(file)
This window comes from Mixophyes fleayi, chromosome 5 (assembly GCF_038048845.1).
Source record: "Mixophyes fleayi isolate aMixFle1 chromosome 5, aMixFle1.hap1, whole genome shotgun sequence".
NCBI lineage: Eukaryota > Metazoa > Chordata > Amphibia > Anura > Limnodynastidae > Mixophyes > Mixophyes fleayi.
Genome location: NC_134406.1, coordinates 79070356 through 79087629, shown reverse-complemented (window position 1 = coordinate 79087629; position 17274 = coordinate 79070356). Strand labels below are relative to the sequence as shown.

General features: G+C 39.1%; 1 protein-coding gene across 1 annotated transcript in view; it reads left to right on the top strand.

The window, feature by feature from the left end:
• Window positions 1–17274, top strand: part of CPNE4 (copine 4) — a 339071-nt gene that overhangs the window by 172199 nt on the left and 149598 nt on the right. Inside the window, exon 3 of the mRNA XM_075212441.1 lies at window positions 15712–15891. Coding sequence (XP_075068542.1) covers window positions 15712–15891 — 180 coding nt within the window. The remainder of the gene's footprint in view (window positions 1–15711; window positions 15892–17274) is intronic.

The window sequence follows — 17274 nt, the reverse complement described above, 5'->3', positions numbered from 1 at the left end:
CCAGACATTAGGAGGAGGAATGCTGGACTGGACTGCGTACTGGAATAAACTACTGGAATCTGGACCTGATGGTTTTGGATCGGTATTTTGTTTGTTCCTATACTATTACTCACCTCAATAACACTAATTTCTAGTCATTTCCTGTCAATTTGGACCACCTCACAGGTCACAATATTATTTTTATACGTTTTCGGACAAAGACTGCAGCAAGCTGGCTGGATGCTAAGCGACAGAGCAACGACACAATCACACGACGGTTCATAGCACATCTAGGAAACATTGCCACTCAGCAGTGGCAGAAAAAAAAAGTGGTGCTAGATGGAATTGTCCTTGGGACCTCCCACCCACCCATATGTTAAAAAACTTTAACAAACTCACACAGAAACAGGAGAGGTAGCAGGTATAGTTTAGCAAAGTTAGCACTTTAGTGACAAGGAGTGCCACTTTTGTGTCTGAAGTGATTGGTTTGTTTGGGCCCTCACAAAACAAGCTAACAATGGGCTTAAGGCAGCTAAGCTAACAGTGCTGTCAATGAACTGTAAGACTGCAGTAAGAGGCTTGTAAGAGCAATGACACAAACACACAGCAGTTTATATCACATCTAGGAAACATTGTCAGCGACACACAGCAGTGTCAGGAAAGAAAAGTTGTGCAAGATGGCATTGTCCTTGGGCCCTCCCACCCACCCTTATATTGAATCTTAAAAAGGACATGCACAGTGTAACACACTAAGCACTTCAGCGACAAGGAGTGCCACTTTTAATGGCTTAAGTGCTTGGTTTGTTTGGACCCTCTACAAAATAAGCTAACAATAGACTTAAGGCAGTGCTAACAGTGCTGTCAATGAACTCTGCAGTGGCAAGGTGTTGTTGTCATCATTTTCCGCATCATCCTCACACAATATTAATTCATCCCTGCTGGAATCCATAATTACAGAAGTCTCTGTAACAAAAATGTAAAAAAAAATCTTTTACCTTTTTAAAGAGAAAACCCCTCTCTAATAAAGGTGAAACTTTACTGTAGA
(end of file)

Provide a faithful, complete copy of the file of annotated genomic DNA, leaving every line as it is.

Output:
This window comes from Mixophyes fleayi, chromosome 5 (assembly GCF_038048845.1).
Source record: "Mixophyes fleayi isolate aMixFle1 chromosome 5, aMixFle1.hap1, whole genome shotgun sequence".
NCBI lineage: Eukaryota > Metazoa > Chordata > Amphibia > Anura > Limnodynastidae > Mixophyes > Mixophyes fleayi.
Genome location: NC_134406.1, coordinates 79070356 through 79087629, shown reverse-complemented (window position 1 = coordinate 79087629; position 17274 = coordinate 79070356). Strand labels below are relative to the sequence as shown.

General features: G+C 39.1%; 1 protein-coding gene across 1 annotated transcript in view; it reads left to right on the top strand.

The window, feature by feature from the left end:
• Window positions 1–17274, top strand: part of CPNE4 (copine 4) — a 339071-nt gene that overhangs the window by 172199 nt on the left and 149598 nt on the right. Inside the window, exon 3 of the mRNA XM_075212441.1 lies at window positions 15712–15891. Coding sequence (XP_075068542.1) covers window positions 15712–15891 — 180 coding nt within the window. The remainder of the gene's footprint in view (window positions 1–15711; window positions 15892–17274) is intronic.

The window sequence follows — 17274 nt, the reverse complement described above, 5'->3', positions numbered from 1 at the left end:
CCAGACATTAGGAGGAGGAATGCTGGACTGGACTGCGTACTGGAATAAACTACTGGAATCTGGACCTGATGGTTTTGGATCGGTATTTTGTTTGTTCCTATACTATTACTCACCTCAATAACACTAATTTCTAGTCATTTCCTGTCAATTTGGACCACCTCACAGGTCACAATATTATTTTTATACGTTTTCGGACAAAGACTGCAGCAAGCTGGCTGGATGCTAAGCGACAGAGCAACGACACAATCACACGACGGTTCATAGCACATCTAGGAAACATTGCCACTCAGCAGTGGCAGAAAAAAAAAGTGGTGCTAGATGGAATTGTCCTTGGGACCTCCCACCCACCCATATGTTAAAAAACTTTAACAAACTCACACAGAAACAGGAGAGGTAGCAGGTATAGTTTAGCAAAGTTAGCACTTTAGTGACAAGGAGTGCCACTTTTGTGTCTGAAGTGATTGGTTTGTTTGGGCCCTCACAAAACAAGCTAACAATGGGCTTAAGGCAGCTAAGCTAACAGTGCTGTCAATGAACTGTAAGACTGCAGTAAGAGGCTTGTAAGAGCAATGACACAAACACACAGCAGTTTATATCACATCTAGGAAACATTGTCAGCGACACACAGCAGTGTCAGGAAAGAAAAGTTGTGCAAGATGGCATTGTCCTTGGGCCCTCCCACCCACCCTTATATTGAATCTTAAAAAGGACATGCACAGTGTAACACACTAAGCACTTCAGCGACAAGGAGTGCCACTTTTAATGGCTTAAGTGCTTGGTTTGTTTGGACCCTCTACAAAATAAGCTAACAATAGACTTAAGGCAGTGCTAACAGTGCTGTCAATGAACTCTGCAGTGGCAAGGTGTTGTTGTCATCATTTTCCGCATCATCCTCACACAATATTAATTCATCCCTGCTGGAATCCATAATTACAGAAGTCTCTGTAACAAAAATGTAAAAAAAAATCTTTTACCTTTTTAAAGAGAAAACCCCTCTCTAATAAAGGTGAAACTTTACTGTAGA